China opens the doors to foreign investments

Shortly before Li spoke at his annual news conference, China’s parliament approved the law that aims to create a transparent environment for foreign companies as China and the United States work to end a trade war.

The law, to replace existing regulations for joint ventures and wholly foreign-owned enterprises, is designed to ease concerns among foreign investors about the difficulties they face operating in the world’s second-largest economy. Fast-tracked for approval at this month’s annual session of parliament, the law comes into effect on Jan. 1, 2020.

“This law will regulate government behaviour, requiring the government to perform its functions in accordance with the law,” said Mr Li.

“The government will introduce a series of matching regulations and normative documents to protect the rights and interests of foreign investors.”

Replying to a question on perceptions that Beijing has not taken practical action to back-up its talk of greater reform and opening, and that the new law was accelerated mostly as a response to US pressure, Mr Li said that opening up “is China’s fundamental state policy”.

China’s new foreign investment law, which was first tabled for reading last December, states in broad terms that foreign firms will receive the same treatment as local ones when it comes to government procurement, and that the authorities will not force technology transfer in exchange for access to China’s markets.

However, the law that passed on Friday had just 41 articles, compared to a more-detailed 2015 draft with 170 articles that stalled in the National People’s Congress.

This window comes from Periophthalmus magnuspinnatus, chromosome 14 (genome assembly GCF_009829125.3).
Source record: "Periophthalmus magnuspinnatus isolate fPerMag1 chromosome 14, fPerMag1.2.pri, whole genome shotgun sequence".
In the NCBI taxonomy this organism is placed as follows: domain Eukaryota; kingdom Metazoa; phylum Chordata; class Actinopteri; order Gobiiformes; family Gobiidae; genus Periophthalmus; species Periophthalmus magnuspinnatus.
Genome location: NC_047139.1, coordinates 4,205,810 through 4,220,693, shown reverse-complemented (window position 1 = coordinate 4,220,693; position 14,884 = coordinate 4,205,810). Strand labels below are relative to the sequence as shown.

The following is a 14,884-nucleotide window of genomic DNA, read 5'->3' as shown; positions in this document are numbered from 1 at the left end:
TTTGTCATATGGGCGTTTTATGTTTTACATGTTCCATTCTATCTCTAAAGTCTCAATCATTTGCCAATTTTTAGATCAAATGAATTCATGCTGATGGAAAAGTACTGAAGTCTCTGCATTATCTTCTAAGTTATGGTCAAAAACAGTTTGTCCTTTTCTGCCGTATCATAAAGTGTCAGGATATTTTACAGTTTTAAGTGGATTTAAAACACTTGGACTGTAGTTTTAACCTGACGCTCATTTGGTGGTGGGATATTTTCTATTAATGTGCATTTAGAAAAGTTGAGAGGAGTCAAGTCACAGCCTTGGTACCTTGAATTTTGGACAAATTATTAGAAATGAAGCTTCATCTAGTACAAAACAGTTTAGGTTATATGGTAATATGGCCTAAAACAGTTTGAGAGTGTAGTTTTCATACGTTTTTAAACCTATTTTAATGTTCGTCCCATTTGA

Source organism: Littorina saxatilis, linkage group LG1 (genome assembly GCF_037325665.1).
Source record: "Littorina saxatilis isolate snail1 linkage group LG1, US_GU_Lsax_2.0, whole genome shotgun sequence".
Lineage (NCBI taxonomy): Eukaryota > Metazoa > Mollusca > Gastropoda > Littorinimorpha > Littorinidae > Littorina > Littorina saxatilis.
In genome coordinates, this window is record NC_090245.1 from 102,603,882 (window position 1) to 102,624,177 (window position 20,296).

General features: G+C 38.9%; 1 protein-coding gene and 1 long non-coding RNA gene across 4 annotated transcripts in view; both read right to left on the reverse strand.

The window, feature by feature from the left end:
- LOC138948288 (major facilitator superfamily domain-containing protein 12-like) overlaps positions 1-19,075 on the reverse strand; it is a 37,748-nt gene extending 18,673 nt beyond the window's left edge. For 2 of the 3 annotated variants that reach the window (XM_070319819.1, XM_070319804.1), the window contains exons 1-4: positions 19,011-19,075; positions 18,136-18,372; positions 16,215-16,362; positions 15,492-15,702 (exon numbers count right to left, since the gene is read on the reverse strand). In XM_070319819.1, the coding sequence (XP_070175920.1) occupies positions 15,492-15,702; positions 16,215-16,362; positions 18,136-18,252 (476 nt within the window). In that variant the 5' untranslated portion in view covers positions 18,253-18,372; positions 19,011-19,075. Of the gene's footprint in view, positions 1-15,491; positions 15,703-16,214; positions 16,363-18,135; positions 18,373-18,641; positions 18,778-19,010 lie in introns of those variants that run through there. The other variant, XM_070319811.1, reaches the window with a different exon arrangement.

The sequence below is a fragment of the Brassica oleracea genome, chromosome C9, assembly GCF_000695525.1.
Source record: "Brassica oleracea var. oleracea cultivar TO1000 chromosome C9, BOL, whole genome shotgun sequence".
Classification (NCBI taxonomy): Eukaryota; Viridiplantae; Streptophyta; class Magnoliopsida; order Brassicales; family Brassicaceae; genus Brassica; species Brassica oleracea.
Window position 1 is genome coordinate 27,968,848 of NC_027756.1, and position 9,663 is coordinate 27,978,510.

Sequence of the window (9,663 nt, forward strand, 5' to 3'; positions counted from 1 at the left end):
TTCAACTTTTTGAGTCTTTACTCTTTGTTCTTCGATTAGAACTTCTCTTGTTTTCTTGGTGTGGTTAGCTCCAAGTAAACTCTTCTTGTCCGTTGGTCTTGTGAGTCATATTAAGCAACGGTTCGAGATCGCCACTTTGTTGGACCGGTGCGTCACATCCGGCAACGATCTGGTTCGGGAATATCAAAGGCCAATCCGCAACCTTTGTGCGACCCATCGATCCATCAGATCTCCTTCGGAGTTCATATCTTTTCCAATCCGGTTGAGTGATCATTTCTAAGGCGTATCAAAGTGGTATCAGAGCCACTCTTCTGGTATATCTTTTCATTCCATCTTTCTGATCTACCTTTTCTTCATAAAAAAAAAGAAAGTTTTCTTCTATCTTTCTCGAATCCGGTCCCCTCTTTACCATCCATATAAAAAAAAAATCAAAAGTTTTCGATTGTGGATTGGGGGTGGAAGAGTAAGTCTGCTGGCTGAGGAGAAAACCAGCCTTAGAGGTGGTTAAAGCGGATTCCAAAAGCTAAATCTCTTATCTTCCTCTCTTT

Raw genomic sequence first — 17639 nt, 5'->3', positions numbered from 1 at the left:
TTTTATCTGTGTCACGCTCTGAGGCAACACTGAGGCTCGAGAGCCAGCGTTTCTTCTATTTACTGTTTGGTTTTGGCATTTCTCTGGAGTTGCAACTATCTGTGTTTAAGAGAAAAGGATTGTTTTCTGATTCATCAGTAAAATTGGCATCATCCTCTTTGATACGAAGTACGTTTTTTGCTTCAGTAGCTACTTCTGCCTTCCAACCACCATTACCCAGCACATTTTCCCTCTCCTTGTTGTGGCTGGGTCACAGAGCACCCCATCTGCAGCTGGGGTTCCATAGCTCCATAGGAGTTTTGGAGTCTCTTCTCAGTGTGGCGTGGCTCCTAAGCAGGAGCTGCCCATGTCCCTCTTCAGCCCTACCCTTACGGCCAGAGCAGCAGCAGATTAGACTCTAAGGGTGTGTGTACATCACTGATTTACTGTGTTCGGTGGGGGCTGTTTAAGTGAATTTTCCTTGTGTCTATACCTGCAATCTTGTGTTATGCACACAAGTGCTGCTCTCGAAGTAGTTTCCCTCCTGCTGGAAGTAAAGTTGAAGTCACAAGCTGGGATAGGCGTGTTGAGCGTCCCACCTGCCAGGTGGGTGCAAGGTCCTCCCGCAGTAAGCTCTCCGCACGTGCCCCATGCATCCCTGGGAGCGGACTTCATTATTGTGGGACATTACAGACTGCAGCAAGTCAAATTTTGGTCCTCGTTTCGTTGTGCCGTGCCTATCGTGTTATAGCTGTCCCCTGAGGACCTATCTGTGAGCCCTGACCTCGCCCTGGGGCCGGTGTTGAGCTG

But the new law will be followed up in the coming months with more measures to make it “truly operable”, said Mr Li.

This includes a proposal to revise and strengthen related laws governing intellectual property rights, while a new mechanism to ensure that those that infringe such rights will be made to pay punitive compensation is also on the cards.

But alluding to parts of the new law that allows Beijing to retaliate against countries that it views as having discriminatory or restrictive provisions against Chinese investments, Mr Li said he hopes Chinese firms will also receive fair treatment abroad.

“We also hope that foreign governments can view in an objective light the cooperation between Chinese companies and their foreign partners based on contractual consent,” he said.

“In other words, China will further open up, and China’s opening up measures will not come on a one-time basis.”

The new law is about “standardizing government actions” and making sure officials act lawfully, and further measures will be coming to protect foreign investors, Li said.

The American Chamber of Commerce in China, in a statement earlier this week, said that it in principle welcomed and appreciates “this legislative effort to improve the foreign investment climate”.

“We are concerned, however, that such an important and potentially far-reaching piece of legislation will be enacted without extensive consultation and input from industry stakeholders,” it said.